Q&A: Kylie Jenner Opens Up About Her Online Haters and Those Hard-to-Get Lip Kits

'Being a young socialite on the internet, it comes with a lot of bullying'

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Kylie Jenner's got a hit reality show, endorsement deals, and the attention of millions of fans on Instagram, Snapchat and more. Brands like Levi's are lining up to catch some of her magic. She's an entrepreneur whose lip kits sell out in a flash, and a clothing designer to boot. She's also doing good for society, with an anti-bullying campaign. The millennial generation's hottest social star spoke with us about her passion for brands, expanding her business, and what she won't share on Instagram.

Adweek: How do you decide which brands to work with?

Kylie Jenner: I have to be passionate about the brand and just love it. It has to be a perfect fit. I don't work with anything that doesn't work with my brand.

Why do you think the response to your lip kits has been so huge?

I feel like people trust my makeup decisions. Before I had a cosmetics line, I couldn't even buy the products that I loved because I would go into stores and they'd be, like, "Everything's sold out. Everyone wants to buy the color lipstick you're using." It got frustrating. So I kind of just wanted to take matters into my own hands and create my own line and show people what I actually use and what I actually love.

Have you been thinking about doing official ads for the brand?

It's so successful right now that I don't really want to do advertising. But I want to do some cool stuff. Commercials would be amazing. Just something fun once we can get in the rhythm of mass amounts of stuff.

Do you think that at some point you'll start selling it in stores?

I've been thinking about it. Definitely not in the next year. But if I were to sell in stores, I don't know that I would go to a big retailer. I would probably just do everything on my own. But that is still in discussion.

It seems like part of the reason the lip kits have been so popular is because they're so hard to get. Do you want to keep the brand small enough that it stays in such demand?

What's interesting is that it's not small at all. We only keep making more and more every single week and it sells out faster and faster. Literally, I pray that it lasts more than 15 minutes every single time. I want people who just feel like buying a kit to be able to go online and buy it. I want that so bad. But right now, it doesn't seem possible.

You said in an interview last year that you're "flashier" on social media than in real life. Is that something that still holds true for you?

Yeah, of course. I think that's true for a lot of people, actually. You can't really tell who a person is from, like, an eight-second Snapchat video or an Instagram. I only post on Instagram or Snapchat what I want people to see, you know? But there's a whole other side to me that people don't know.

How is the real Kylie different from your social media image?

I feel like people want to see me have a cool hair color and dress a certain way and have pretty makeup and heels. If they were to see me in public, they would expect me to look like that. It's also fun for me, dressing up. That's always been me, since day one, but it's also exhausting for everyday life.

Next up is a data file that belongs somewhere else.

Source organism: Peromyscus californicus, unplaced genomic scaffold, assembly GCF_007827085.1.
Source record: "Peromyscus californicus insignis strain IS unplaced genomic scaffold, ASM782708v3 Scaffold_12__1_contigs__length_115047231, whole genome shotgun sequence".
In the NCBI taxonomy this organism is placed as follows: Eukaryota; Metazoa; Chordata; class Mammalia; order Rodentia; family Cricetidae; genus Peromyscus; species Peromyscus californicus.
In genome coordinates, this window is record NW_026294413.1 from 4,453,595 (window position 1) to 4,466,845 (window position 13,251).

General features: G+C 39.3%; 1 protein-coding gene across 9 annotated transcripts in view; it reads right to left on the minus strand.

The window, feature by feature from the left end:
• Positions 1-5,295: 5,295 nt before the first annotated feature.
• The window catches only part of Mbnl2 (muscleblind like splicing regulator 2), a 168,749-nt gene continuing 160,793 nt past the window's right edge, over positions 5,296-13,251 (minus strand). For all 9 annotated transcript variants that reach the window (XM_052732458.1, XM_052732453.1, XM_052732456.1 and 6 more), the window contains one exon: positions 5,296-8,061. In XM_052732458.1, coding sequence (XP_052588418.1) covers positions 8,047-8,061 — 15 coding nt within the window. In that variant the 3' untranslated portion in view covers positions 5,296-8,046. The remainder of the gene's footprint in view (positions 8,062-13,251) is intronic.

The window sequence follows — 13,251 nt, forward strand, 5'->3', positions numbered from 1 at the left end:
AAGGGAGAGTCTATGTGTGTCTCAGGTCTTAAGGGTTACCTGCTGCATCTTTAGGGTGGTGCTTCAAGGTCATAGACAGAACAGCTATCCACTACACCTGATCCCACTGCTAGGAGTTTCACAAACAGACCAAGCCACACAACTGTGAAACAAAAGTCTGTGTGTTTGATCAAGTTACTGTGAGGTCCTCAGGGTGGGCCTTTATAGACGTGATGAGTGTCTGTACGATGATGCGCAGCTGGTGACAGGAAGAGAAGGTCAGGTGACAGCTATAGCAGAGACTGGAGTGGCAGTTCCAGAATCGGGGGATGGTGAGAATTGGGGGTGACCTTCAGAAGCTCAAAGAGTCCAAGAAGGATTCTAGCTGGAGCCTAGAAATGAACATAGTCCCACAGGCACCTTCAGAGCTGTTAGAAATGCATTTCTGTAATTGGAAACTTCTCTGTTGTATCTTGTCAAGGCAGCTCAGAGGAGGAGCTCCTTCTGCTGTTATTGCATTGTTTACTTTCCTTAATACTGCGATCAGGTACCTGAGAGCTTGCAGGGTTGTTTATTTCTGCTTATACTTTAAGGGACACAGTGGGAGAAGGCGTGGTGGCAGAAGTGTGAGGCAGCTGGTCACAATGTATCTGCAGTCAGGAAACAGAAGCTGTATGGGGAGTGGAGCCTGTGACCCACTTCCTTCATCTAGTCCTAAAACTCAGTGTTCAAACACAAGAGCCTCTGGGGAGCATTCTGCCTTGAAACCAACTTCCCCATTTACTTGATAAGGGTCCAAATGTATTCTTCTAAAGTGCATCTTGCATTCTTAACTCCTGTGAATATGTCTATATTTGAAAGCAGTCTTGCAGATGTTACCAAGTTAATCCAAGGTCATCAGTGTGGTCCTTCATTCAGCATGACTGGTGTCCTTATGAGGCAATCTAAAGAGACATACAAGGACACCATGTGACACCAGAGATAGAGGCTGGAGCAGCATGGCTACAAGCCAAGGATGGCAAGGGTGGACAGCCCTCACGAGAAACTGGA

Tell me about your #IAmMoreThan anti-online bullying campaign, where you share inspirational stories from your fans.

Just being a young socialite on the internet, it comes with a lot of bullying and a lot of different opinions that have affected me throughout the years. So I just kind of turned to real people with real issues—way bigger issues than me—who are so positive. It just inspires me and I wanted to share it with my fans.

How do you personally deal with all the negativity online?

Honestly, I feel like at this point I've gotten so numb to it. I still do my thing and people still love me and my lip kits are still selling out and 10,000 people still come to my appearances, so I don't think it's about the negative comments, it's about turning it around and being able to come out on top. I feel like the more people who love you, there's going to be more people who hate you. It doesn't really affect me.

Are there things in your life that you won't share on social media?

There's a really big part of my life that I don't share online, and I feel like people think that just because I have a reality TV show and I'm on Snapchat for probably 10 minutes altogether throughout the day, that they know my life. But I feel like everybody—every celebrity, at least—keeps a big part of their life super private. Like, I don't show a lot of my relationships or my ups and downs. I'd never have a fight with someone [on Instagram].

What's next for your personal brand?

I feel like I'm juggling a lot right now, but my main focus is my cosmetics line. There's so much I want to do that I can't really think about anything else. I want to take my time and work on each individual product until it's perfect. I don't want to rush into anything.

Where do you see yourself in five or 10 years? Will you be focusing on your businesses or do you want to be an entertainer, too?

I think definitely just business and being behind the scenes. Hopefully, I have a family and I'm just running my business and my cosmetics line.

This story first appeared in the April 11 issue of Adweek magazine. Click here to subscribe.

@adweekemma emma.bazilian@adweek.com Emma Bazilian is Adweek's features editor.